The purpose of the photographs in this series is to offer a more realistic sense of what this isolated village in Antigua looks like and how it behaves. Children carrying water from "the pipe", a woman washing clothes with her great-granddaughter, the choir on Sunday morning. Most of these photographs were taken in Gray's Green in the spring of 1996 and shown at The Museum of Antigua and Barbuda in September of that year. Some, however, were taken a year later when my friend Esther Pullman, who produced a series of photographs of Antiguan houses, came to visit. The later images I made include other areas of the island of Antigua.

Along with this text I have included prose that was written by my colleague and friend Amy Foster-Wexler who also served in Gray's Green.

Jesse Putnam: June 12, 1998

And now, Amy's beautiful poem....
Pain is Pain

...and injustice is injustice. Sometimes I walk down the dingy, litter strewn roads in Gray's Farm -- startled but no longer disgusted at nearly stepping on a squashed rat or half flattened puppy. I know this is how it is here. I know I will be leaving in four months. I don't have to live in this place of patched up galvanized fences with heavy steel chains, I don't have to worry about the kids who cut each other up with cutlasses or throw stones at the skinny Rastafari girl while adults look on.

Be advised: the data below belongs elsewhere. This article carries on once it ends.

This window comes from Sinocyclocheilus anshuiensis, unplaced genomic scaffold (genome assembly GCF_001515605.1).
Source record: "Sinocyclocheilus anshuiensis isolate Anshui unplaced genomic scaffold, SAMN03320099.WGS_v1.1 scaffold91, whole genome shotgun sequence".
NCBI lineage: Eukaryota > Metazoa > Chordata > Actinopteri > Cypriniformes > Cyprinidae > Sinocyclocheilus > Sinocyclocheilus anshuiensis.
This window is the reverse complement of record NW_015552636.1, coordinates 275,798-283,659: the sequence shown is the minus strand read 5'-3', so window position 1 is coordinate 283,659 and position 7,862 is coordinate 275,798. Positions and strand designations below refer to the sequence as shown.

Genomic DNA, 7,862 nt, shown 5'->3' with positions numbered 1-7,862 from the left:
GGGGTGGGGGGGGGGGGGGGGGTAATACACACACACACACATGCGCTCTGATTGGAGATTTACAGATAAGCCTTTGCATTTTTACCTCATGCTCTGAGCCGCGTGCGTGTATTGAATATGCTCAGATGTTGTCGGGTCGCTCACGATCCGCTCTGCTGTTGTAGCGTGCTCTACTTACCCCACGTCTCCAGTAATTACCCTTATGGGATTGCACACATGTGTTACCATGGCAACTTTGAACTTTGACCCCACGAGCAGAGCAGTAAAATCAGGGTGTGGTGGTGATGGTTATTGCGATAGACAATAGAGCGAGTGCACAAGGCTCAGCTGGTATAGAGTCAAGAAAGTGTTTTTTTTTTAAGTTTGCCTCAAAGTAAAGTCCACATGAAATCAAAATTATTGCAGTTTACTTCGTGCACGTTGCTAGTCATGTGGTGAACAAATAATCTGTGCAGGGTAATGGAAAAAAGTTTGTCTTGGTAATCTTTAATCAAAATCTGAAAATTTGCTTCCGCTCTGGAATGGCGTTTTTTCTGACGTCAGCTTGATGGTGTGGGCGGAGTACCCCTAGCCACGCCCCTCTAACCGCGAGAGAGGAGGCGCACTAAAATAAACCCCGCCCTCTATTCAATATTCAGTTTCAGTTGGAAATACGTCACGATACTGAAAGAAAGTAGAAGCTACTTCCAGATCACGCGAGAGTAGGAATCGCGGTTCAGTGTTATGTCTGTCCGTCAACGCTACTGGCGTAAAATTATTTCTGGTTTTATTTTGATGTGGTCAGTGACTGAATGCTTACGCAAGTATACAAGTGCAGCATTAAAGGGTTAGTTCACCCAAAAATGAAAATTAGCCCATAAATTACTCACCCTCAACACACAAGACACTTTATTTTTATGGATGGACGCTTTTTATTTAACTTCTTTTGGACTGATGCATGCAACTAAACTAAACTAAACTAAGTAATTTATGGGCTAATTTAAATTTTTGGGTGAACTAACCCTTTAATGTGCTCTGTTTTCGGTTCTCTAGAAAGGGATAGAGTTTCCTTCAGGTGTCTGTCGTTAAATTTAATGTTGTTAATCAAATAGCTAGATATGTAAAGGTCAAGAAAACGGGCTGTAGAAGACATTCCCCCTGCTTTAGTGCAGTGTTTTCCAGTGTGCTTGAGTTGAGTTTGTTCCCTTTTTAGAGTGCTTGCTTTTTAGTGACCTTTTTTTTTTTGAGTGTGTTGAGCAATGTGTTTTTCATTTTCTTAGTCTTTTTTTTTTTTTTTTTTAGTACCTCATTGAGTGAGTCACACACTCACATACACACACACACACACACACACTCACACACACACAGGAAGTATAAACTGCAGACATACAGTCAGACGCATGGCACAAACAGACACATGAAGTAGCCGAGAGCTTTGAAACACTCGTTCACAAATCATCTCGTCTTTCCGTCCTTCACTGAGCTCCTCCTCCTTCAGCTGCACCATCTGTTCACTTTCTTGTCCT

Most days I'm thankful to have been let into this life, to catch a pregnant glimpse, to laugh with and scream at these wondrous kids filled with life in a place of limited dreams. Somedays I'm just ashamed; at my attitude, my escape, my ability to walk away.

I'm loving this place like a troubled kid. Watching men smoking crack on the corner, drinking themselves wet until the patched galvanized looks pretty like a rainbow of color. I see a naked man bathing his skin with a bucket of water from the pipe, standing on splintered wood and rusty nails from when his shack came down after hurricane Luis.

Dion Brown and Shakeem come throwing stones at the kids in the school-yard. Ashley runs in, "The bad twins mash the girl up." Teacher Maudlyn, a one woman show, talks to the kids -- really talks and really listens. She tells them, "it's not nice to throw stones".

Three minutes later I see them mashing up the already broken playground equipment. I tell them "STOP -- COME" in my biggest voice. They do. We talk. This time I learn that they don't go to school, "because they're uniforms are rotten. They don't have no shoes."